The mechanism of PLR influencing prognosis in cancer is uncertain. Tumor-promoting inflammation is an important hallmark in cancer (27). Prior studies have reported platelets play some roles in tumor growth and tumor metastasis, like enhancing genomic instability, promoting tumor angiogenesis, protecting circulating tumor cell (CTC) from NK cell elimination, and promoting CTC adhesion on endothelium (28). Besides, lymphocytes have been implicated in playing important roles in tumor surveillance and anti-tumor activity (29). Leucocytes, as well as platelets, could be activated by tumor cells, and then cytokines, chemokines, and growth factors could be generated. Some of them promote tumor development and metastasis, while some of them inhibit tumor growth (30). It’s biologically likely that PLR may reflect the ability of the host immune reaction to the existing tumor, and imbalance of the ration may provide some insights of tumor progression and prognosis in some extent.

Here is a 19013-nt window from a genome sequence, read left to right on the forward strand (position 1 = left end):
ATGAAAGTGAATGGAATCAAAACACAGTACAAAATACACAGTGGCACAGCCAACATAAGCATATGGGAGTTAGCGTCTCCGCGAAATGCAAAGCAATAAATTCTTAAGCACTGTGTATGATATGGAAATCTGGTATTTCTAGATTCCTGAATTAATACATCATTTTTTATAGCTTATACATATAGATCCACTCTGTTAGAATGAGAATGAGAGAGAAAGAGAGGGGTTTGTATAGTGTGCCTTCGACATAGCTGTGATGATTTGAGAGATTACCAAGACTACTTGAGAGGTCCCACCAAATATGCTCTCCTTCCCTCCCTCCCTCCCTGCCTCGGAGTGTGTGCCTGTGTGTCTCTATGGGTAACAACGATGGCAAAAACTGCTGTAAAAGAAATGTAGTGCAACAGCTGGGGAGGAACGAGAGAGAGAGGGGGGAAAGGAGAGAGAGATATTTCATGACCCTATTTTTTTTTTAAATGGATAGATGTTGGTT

The PD-1/PD-L1 pathway is considered related to tumor cells escape from immune surveillance, tumor survival and progression (4). In our study, we found patients with high PLR and PD-L1 expression achieved the worst prognosis compared to other groups, on the contrary, the prognosis of patients with low PLR and PD-L1 negative was best. Patients with high PLR and PD-L1 negative had higher hazard ratio for OS than those only with high PLR. This information indicates the effect of combination PLR and PD-L1 is not simply added but may relate to complex underlying mechanisms. On one hand, high expression of PD-1/PD-L1 is common in many tumor cells, particularly in combination with inactivation of tumor suppressor genes (4). Tumor cells survive from evading immune surveillance through the PD-1/PD-L1 pathway. On the other hand, high counts of immune cells and platelets further promote tumor growth and aggressiveness. Besides, immune cells and platelets produce and secrete pro-inflammatory cytokines, such as interleukin-6, tumor necrotic factor-α, transforming growth factor-β, which can up-regulate expression of PD-L1 (31-33). In this way, these two factors may work together more efficiently in enhancing tumor aggressiveness.